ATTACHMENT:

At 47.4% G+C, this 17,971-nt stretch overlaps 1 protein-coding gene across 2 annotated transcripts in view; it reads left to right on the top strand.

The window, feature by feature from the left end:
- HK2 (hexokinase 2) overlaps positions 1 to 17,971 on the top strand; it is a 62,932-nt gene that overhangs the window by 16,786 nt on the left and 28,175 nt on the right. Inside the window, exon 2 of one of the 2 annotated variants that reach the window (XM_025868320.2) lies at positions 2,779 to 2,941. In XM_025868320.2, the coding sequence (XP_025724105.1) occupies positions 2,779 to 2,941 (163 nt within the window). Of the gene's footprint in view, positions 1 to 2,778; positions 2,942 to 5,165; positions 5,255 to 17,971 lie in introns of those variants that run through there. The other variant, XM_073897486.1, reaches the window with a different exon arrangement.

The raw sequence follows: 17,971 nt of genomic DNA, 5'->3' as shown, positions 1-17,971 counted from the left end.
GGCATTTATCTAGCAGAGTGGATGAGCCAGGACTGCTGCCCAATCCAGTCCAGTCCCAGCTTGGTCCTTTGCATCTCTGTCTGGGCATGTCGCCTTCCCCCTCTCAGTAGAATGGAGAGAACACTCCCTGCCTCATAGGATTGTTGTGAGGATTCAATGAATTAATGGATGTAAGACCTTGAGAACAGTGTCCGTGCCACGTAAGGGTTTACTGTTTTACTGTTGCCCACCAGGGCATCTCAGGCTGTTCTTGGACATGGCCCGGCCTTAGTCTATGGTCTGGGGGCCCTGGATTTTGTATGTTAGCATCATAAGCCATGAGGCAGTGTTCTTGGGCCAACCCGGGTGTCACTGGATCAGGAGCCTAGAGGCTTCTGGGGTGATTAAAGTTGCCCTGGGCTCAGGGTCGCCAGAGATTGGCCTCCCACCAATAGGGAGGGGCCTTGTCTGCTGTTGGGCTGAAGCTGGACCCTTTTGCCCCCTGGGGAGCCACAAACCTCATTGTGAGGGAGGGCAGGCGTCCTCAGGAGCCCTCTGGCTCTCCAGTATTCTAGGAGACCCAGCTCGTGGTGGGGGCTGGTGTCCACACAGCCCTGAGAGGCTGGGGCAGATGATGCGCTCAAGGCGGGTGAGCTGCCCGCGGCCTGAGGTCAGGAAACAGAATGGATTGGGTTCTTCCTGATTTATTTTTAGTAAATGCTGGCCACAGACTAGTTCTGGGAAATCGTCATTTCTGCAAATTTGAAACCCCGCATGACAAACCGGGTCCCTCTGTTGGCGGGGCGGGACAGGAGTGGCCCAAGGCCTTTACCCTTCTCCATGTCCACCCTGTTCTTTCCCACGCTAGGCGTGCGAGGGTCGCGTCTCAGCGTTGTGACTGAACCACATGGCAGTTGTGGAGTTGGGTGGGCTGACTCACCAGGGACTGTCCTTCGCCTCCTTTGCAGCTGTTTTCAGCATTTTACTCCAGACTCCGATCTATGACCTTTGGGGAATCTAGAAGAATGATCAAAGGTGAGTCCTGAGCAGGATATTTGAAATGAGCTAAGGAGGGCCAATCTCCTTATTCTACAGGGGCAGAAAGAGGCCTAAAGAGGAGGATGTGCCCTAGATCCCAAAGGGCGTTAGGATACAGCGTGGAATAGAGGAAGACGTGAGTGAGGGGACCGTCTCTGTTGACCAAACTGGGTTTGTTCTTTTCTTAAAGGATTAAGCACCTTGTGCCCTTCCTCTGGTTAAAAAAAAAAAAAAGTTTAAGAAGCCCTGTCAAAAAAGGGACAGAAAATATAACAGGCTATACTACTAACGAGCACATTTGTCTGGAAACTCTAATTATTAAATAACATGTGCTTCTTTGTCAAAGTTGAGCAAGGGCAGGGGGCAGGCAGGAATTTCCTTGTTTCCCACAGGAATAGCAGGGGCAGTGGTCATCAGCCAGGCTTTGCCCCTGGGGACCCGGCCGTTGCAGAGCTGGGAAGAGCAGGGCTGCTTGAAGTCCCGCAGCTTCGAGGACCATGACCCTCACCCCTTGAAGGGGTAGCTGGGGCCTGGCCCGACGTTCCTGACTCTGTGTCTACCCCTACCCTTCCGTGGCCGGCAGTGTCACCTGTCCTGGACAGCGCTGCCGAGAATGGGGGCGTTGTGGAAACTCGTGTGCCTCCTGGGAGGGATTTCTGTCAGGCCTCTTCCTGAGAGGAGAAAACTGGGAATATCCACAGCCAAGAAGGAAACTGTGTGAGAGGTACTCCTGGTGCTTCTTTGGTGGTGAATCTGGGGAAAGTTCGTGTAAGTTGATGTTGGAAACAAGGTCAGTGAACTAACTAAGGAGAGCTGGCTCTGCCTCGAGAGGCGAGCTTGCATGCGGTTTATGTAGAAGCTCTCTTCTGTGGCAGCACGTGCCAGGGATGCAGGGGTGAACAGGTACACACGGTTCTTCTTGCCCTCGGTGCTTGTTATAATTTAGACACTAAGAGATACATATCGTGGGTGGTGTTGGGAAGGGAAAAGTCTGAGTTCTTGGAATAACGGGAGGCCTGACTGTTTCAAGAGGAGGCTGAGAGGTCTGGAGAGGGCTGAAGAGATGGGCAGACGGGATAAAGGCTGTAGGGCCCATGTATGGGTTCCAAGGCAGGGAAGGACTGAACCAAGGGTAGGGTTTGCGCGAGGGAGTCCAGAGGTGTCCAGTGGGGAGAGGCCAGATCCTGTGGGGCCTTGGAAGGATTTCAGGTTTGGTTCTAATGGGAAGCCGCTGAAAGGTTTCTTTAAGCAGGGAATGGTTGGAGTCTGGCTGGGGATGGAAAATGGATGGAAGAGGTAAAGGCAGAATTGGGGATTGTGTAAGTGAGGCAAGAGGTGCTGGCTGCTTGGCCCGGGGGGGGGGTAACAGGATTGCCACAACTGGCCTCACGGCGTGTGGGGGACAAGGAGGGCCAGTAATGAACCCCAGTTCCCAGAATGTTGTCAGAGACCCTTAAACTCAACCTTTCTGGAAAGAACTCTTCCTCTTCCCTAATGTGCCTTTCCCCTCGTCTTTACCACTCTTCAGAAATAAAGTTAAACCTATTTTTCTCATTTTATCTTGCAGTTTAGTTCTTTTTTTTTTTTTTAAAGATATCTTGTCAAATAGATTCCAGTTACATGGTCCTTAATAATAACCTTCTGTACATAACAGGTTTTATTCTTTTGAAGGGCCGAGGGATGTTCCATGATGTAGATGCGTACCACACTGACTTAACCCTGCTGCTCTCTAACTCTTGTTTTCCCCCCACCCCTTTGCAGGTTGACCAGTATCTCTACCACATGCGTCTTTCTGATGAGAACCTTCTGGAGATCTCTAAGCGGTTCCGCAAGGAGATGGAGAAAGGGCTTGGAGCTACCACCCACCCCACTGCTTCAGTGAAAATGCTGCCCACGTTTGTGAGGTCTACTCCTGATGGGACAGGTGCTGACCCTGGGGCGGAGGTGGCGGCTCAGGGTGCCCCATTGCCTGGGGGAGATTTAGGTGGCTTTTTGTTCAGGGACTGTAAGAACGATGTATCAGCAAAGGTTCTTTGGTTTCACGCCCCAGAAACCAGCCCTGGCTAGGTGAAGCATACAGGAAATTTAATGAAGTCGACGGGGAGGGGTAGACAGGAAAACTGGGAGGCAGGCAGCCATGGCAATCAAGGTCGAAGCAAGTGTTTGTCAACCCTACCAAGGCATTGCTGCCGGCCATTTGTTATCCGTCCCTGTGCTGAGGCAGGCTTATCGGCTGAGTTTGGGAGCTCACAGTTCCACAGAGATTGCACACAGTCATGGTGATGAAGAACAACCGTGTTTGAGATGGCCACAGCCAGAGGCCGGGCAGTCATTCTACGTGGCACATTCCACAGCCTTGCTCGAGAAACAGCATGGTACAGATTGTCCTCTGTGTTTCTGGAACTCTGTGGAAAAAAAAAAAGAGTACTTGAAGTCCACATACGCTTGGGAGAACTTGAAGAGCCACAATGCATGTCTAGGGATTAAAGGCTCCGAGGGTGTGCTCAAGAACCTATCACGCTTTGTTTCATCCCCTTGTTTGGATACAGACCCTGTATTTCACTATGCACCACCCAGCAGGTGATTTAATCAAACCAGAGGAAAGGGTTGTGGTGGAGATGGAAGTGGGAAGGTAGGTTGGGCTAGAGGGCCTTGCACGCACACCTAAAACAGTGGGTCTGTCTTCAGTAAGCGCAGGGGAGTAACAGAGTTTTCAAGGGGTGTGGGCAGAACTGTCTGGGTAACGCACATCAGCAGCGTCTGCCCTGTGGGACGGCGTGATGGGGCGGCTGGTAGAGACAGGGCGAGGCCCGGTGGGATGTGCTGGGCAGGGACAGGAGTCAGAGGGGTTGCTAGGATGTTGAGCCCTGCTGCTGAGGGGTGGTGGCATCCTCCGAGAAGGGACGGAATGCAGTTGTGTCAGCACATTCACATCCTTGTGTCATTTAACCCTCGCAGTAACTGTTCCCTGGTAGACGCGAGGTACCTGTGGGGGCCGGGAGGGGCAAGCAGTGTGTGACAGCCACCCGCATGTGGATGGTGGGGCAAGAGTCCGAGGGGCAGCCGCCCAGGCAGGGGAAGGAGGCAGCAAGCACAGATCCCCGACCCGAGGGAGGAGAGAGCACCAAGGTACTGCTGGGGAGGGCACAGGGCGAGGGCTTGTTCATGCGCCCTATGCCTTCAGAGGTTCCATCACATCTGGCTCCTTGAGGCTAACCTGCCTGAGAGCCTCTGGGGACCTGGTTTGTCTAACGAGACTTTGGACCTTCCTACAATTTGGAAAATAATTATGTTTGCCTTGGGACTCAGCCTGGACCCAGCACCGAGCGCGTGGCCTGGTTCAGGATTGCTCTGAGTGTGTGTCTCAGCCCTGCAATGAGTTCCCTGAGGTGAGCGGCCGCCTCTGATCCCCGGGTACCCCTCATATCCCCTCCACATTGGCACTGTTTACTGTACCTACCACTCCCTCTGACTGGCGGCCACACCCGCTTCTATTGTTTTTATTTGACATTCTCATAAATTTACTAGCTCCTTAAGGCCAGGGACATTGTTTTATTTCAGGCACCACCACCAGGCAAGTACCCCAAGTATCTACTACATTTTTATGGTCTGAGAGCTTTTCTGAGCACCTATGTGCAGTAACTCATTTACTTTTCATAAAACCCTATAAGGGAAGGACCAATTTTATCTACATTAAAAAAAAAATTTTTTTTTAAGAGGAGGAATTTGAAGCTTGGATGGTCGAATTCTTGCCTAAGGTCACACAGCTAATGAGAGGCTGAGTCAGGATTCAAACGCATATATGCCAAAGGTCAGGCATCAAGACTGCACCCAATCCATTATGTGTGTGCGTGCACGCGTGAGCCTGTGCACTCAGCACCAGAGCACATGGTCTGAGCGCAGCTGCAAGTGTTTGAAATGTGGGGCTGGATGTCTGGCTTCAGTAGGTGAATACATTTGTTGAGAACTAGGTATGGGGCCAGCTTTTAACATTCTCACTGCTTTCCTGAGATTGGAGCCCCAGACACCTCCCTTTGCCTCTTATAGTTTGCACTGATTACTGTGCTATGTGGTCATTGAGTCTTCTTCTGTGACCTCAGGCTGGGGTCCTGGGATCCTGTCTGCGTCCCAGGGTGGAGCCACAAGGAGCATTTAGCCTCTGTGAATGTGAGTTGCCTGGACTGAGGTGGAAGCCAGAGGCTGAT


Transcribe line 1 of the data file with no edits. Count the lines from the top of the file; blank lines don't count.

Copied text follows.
At 47.4% G+C, this 17,971-nt stretch overlaps 1 protein-coding gene across 2 annotated transcripts in view; it reads left to right on the top strand.